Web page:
A bill to allow interstate marijuana commerce in Washington State is officially heading to the governor’s desk.
The House approved the Senate-passed legislation from Sen. Ann Rivers (R) on Wednesday, but members adopted a minor amendment that required concurrence from the opposite chamber.
That happened on Friday, meaning the bill is now on its way to Gov. Jay Inslee (D) for his signature.
The measure would allow the governor to enter into agreement with other legal cannabis states, pending a federal policy change “to allow for the interstate transfer of cannabis” or a federal Justice Department opinion “allowing or tolerating” marijuana commerce across state lines.
If Inslee signs the proposal into law, that would mean all three coastal states on the West would be positioned to allow instate imports and exports of cannabis. Oregon was the first state to take the step in 2019, followed by California last year.
The Washington bill stipulates that if either of the two federal conditions are met, state regulators would be required to provide a written notice of the policy change, as well as any state-level “statutory changes necessary to authorize the sale, delivery, and receipt of cannabis” from out-of-state companies.
Under California’s policy, however, the state attorney general could also trigger the implementation regardless of federal considerations. In January, state regulators requested that Attorney General Rob Bonta (D) prepare that guidance.
In Washington, regulators would also need to adopt rules that would be necessary for marijuana imports and exports. However, authority to actually enter agreements with other states would fall exclusively with the governor.
Products imported from out-of-state businesses would be required to comply with Washington regulations, including those concerning packaging and labeling.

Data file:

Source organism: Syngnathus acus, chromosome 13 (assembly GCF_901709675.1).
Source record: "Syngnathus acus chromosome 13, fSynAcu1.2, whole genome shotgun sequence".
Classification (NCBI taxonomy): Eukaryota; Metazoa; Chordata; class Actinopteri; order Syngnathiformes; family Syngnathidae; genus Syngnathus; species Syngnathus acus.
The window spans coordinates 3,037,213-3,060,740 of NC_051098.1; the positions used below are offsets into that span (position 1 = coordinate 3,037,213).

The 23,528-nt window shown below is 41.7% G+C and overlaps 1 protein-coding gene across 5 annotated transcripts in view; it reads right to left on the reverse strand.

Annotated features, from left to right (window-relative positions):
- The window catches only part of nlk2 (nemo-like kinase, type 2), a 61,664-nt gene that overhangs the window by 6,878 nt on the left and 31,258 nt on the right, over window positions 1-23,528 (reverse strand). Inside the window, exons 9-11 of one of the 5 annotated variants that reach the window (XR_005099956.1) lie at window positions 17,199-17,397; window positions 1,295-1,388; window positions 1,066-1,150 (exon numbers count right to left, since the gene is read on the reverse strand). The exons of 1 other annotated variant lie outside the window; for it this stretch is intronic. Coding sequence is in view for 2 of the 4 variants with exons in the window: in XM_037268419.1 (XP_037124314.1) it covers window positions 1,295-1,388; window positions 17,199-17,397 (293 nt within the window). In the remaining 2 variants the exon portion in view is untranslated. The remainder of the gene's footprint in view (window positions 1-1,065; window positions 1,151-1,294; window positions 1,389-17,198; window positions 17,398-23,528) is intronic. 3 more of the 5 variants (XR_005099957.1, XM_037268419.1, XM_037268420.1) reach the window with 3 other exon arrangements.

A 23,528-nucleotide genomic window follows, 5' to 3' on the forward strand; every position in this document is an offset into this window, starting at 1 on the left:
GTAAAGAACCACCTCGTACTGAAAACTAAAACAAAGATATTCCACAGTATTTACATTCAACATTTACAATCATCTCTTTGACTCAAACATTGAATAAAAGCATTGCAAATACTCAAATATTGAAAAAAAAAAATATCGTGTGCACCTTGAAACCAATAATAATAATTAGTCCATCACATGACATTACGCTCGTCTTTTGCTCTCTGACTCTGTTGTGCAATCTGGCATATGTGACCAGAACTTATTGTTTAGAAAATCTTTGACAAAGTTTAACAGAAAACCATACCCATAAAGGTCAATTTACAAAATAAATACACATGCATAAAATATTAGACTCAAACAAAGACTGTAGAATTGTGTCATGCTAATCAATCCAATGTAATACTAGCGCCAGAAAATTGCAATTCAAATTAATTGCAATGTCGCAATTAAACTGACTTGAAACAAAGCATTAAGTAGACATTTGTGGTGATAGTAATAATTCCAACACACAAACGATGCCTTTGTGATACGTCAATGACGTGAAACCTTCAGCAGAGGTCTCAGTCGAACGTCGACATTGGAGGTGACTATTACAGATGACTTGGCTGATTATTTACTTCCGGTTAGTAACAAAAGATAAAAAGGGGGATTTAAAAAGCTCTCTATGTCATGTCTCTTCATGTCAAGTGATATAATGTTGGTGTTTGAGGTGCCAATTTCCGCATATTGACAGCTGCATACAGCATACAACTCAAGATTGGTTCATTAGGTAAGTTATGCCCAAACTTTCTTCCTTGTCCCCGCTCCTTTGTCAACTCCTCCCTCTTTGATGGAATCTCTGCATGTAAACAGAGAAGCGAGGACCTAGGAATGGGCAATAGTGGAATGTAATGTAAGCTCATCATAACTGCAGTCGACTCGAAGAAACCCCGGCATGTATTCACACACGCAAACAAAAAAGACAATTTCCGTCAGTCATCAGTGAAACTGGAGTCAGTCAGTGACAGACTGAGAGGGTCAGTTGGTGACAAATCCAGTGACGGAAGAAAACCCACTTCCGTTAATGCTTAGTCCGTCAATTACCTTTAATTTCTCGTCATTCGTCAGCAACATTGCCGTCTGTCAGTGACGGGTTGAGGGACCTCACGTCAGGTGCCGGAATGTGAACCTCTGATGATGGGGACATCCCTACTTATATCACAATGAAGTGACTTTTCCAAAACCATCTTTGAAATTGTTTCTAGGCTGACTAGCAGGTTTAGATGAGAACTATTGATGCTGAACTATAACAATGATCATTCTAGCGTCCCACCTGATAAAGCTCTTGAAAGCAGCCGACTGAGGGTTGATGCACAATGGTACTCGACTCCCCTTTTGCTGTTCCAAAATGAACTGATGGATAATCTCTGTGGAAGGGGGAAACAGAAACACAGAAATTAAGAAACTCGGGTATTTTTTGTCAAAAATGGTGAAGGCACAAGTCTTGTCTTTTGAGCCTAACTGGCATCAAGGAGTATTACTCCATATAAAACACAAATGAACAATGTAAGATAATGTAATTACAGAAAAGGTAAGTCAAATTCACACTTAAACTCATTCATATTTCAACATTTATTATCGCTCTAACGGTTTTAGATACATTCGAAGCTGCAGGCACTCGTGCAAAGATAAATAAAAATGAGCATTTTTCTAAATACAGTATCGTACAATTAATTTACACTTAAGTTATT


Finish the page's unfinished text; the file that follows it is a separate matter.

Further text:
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“Washington producers, who can compete with anyone on price and quality, suffer from a lack of market access,” Burl Bryson, executive director of the Cannabis Alliance, which worked with Alliance for Sensible Markets and Washington Sun and Craft Growers Association on the legislature, told Marijuana Moment on Friday.
“While across the nation there are emerging medical and adult use markets where cannabis is more difficult and expensive to grow,” he said. “This bill prepares the state to participate the moment that commerce between legal markets is possible, which we believe will be sooner than people realize.”
On the other side of the country, New Jersey’s Senate president filed a similar interstate proposal last year, but it has not yet been enacted.
Also last year, a federal appellate court ruled that Maine’s law prohibiting non-residents from owning medical marijuana businesses in the state violated the Commerce Clause of the U.S. Constitution. Some experts believe the same rationale invalidating the residency restrictions comes into play with state-level bans on marijuana imports and exports.
Disallowing imports and exports of medical cannabis between consenting states could be construed as similarly protectionist and unconstitutional, the thinking goes.
In November, an Oregon marijuana business filed a lawsuit in federal court, declaring that the state’s current ban on cannabis exports and imports to and from other states violates the Constitution.
Meanwhile, Washington lawmakers in both chambers also recently approved legislation to promote psilocybin research, though the versions need to be reconciled, as the House adopted an amendment providing for a pilot program to authorize access to the psychedelic for clinical studies.
Another bill to prevent employers from discriminating against job applicants based on marijuana use has also cleared both chambers; however, the Senate on Friday declined to concur with House amendments and asked the opposite chamber to abandon the revisions.
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